Rundman's Guide to Parental Burnout (plus recovery, royalties, etc.)

I realize this might sound whiny or annoying or something, but hey, what are blogs for anyway? Right now I should be asleep since we're hosting a big Start-of-Summer carnival here at our house in nine short hours, but I enjoy blogging, I need some personal time, and I need to vent. And I hope that this post can send a message out across the internet to my stay-home-parent friends like Nate and Tera, with a shout of "You are NOT alone!"

In the ups and downs of stay-home-parenting, these past few weeks have been pretty tough. I thought that by sharing my daily schedule with you, dear reader, you might get an unrequested window into my sticky, unshaven, unshowered, and zombie-like existence as Paavo and Svea's Dad and caregiver.

If you, too, want to travel down the wild and wacky road of parental burnout, here's a schedule that I've been using that's really taken a toll:

1AM: crawl into bed after feeding a 4 oz bottle to crying baby
1AM-6:30AM: wake up numerous times with and/or without spouse to address needs of aforementioned crying baby
6:30AM: wake up for good to feed baby, eventually catch the opening headlines on the NBC Today show. I like Al Roker. Lauer and Viera are tolerable, I love Ann Curry. Natalie is okay, but distractingly and disturbingly skinny.
7AM-6PM: eleven hours of non-stop solo parenting with two beautiful but demanding children under the age of four
6-10PM: four more hours of non-stop duo parenting with spouses' assistance...bedtime rituals being my least-favorite tasks to accomplish
10PM-1AM: three hours of printing out contract forms, returning booking-relating emails, addressing envelopes, fulfilling CD orders, updating webpage tour dates, writing out set lists for band members, writing out checks to pay bills

Repeat again and again for three weeks.

Oh, and there's a few other factors to add to the mix. They are:

+ Try being sick for 20 days straight. I got sick on April 28th and it lasted 'til May 17th. Lost my voice and couldn't sing at my own CD release show. I finally saw a doctor and found out I had strep throat. Oh, and I got both kids sick, too, and gave baby Svea the croupy cough.
+ Give up all social life, personal enrichment, creative expression, quality time with spouse, the reading of books/magazines.

Some other things to give up, intentionally or unintentionally:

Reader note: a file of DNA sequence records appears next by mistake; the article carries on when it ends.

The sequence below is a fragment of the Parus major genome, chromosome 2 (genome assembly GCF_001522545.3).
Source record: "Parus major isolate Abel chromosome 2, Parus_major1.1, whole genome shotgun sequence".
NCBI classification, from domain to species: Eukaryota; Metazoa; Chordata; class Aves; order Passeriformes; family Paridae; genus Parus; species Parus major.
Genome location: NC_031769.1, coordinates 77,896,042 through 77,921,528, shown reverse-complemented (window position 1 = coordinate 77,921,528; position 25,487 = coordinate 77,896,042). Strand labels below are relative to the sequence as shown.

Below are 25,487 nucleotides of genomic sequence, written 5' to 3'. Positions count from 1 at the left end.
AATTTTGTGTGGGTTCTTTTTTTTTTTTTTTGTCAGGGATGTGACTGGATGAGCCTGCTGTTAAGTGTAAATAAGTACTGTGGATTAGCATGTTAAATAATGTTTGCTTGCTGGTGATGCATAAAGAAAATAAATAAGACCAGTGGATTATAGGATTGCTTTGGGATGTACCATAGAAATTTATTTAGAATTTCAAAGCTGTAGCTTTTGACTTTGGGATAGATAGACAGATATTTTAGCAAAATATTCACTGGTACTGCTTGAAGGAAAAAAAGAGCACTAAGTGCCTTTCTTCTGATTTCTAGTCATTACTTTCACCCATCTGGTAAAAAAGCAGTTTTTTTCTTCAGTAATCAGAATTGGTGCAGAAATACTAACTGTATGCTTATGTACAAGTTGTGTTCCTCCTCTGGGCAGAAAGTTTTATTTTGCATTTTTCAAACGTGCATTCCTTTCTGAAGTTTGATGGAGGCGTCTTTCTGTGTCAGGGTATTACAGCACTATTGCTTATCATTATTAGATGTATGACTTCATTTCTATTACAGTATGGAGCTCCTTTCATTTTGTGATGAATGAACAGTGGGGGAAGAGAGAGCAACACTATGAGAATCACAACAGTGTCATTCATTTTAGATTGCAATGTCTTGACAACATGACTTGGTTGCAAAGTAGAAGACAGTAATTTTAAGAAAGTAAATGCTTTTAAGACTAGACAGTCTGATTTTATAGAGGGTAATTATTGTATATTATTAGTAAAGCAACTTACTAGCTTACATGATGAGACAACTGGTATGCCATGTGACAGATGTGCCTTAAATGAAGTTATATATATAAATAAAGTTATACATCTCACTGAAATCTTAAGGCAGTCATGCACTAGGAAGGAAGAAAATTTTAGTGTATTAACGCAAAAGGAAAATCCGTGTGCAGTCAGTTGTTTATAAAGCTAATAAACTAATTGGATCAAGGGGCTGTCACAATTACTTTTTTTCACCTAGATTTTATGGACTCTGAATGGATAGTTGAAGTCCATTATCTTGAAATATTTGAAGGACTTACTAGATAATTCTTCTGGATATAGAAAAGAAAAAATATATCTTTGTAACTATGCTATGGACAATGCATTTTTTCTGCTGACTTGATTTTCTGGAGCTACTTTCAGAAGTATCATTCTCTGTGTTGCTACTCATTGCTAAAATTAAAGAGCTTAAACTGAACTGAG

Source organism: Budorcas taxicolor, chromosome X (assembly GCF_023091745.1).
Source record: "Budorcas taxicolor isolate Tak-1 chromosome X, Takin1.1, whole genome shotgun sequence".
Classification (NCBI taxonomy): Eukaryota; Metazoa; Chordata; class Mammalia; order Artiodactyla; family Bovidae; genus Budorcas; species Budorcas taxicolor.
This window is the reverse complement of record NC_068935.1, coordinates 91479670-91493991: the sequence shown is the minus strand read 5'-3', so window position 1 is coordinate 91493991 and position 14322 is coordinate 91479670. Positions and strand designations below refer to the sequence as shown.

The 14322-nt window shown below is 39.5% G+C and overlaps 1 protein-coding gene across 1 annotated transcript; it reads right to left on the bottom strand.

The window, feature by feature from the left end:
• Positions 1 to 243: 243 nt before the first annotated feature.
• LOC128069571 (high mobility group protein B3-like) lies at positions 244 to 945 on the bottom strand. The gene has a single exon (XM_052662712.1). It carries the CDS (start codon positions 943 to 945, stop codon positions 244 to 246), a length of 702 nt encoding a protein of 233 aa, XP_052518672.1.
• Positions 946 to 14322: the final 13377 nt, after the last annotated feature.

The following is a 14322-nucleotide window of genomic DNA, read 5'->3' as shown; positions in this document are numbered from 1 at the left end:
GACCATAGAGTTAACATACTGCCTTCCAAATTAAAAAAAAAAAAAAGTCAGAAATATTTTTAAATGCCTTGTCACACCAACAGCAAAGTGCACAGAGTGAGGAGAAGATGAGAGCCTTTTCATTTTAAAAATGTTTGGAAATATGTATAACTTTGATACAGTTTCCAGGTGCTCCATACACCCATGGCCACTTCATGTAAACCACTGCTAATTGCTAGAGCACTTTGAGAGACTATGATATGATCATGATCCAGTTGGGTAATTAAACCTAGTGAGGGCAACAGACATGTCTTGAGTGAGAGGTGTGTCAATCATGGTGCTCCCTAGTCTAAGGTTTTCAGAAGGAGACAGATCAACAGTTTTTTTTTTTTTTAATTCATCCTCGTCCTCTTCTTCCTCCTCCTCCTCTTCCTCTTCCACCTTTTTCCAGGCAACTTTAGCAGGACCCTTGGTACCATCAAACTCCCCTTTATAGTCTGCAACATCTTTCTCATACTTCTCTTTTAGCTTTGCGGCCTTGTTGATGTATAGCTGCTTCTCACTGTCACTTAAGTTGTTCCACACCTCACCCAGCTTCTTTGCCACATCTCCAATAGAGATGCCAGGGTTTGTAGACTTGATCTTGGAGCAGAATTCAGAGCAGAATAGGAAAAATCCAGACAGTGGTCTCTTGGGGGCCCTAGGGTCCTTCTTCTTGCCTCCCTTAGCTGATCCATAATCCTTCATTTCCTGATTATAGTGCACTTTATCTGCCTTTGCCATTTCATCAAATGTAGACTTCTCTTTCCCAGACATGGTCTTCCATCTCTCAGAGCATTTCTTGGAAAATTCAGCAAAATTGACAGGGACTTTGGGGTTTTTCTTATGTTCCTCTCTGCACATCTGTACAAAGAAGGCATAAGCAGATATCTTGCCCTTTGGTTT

+ give up personal hygiene...showering can take 5 minutes, and I don't have that kind of free time. If I can bathe every three days or so, I've got something to be proud of. Can't shave, though...takes more than 5 minutes.
+ give up clean clothes...I like to wear my fake-army shorts for four days in a row. Shirts for two days straight. The mountain of clothes-to-wash downstairs on the concrete basement floor is approaching 5 feet in altitude. If anything does get washed, there's no way it's gonna get folded, and no-way-in-heck it's gonna get put away in the right place.
+ give up clean dishes, and clean kitchen environment. That's right, our dishwasher broke down a couple weeks ago, it took a week to get the technician out to the house, he checked it out, and the problem was that the electrical hard-wire to the house had burnt out, which was not in his jurisdiction. So I had to get my electrician friend Lloyd here to re-wire the appliance to the house. He came today and did it, got the machine running again, but now we're leaking out of the bottom of the dishwasher, so it's still unsafe to use. Gotta wait 'til June 2nd for the Whirlpool man to come back out. Try washing 40 nipples by hand each day, plus dishes used by grown ups and normal people. And try to find counter space to air-dry all this stuff....I'd need to build a 25 foot drying rack in the back yard.
+ give up an orderly house. All incoming mail, children's art projects, and diapering supplies can completely take over the dining room table. Dozens of shoes of all sizes shall rule the living room, but if you want to find a matching shoe to complete your pair, there shall be none found anywhere. Spouse can misplace new driver's license in a mountain of to-be-recycled junk mail in a gigantic skyscraper pile in the library.

Here's the real killer for me: Just when I think I see some light at the end of the tunnel, some unexpected thing (usually very minor) happens, which takes up an unintended hour or two (or three) of my time, resulting in yet another swamping of life. Here are some surprises that can ruin a potentially-successful day: